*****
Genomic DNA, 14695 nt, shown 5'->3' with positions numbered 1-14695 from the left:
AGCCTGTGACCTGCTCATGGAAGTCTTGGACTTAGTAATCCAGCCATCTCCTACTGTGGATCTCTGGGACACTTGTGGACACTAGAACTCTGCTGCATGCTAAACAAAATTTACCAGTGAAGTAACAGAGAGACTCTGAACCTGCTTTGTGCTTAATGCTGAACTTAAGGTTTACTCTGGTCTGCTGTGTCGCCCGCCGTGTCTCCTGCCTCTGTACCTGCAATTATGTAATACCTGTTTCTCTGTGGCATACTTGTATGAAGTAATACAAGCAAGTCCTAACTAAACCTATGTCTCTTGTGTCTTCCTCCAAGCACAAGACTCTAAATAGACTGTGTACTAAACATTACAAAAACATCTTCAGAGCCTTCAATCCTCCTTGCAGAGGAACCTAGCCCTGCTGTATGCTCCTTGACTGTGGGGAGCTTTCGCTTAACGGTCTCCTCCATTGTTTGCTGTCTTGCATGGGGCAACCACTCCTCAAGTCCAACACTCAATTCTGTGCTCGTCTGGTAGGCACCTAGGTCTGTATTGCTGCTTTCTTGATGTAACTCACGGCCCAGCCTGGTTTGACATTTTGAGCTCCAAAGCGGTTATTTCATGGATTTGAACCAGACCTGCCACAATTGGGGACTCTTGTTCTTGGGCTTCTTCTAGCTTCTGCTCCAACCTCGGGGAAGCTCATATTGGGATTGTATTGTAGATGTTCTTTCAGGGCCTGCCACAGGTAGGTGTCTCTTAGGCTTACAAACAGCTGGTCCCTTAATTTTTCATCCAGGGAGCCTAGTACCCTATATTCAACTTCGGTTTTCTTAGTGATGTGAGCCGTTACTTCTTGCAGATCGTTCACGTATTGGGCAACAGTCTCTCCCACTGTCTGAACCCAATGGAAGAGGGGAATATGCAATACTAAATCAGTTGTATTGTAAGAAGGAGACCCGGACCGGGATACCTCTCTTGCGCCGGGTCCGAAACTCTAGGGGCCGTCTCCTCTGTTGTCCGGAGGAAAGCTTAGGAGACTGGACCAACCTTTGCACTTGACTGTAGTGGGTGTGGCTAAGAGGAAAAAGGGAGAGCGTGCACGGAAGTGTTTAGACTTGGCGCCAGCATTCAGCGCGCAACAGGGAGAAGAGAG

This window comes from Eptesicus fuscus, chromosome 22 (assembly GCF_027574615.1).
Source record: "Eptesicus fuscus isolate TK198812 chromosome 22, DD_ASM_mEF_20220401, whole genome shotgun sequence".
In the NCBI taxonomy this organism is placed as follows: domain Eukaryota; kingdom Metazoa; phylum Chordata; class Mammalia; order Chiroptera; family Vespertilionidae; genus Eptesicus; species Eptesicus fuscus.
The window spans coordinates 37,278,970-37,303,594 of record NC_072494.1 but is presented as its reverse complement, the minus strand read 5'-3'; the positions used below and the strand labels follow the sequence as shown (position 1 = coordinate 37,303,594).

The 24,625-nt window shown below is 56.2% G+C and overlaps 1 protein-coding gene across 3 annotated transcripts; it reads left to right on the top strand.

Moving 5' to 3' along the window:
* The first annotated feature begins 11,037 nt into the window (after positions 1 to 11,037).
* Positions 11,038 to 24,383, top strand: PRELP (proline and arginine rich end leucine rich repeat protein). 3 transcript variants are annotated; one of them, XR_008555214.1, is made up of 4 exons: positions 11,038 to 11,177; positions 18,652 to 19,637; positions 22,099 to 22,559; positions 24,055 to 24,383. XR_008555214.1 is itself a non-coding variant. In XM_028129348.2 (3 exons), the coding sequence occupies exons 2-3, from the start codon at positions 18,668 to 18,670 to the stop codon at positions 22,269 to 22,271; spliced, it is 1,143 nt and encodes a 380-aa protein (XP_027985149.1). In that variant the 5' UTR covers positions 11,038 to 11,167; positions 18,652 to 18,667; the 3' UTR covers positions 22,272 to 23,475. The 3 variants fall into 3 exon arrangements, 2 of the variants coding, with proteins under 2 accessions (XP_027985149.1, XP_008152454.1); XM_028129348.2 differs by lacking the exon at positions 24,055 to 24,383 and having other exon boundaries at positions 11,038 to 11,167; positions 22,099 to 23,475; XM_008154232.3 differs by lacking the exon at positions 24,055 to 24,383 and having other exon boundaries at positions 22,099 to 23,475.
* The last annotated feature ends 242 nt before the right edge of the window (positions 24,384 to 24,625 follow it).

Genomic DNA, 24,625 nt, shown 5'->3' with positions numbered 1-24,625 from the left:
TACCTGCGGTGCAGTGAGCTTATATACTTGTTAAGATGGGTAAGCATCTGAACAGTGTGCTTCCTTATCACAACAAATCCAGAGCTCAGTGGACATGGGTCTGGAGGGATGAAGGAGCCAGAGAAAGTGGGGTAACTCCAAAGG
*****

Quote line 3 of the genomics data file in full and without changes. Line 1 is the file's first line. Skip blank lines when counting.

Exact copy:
This window comes from Eptesicus fuscus, chromosome 22 (assembly GCF_027574615.1).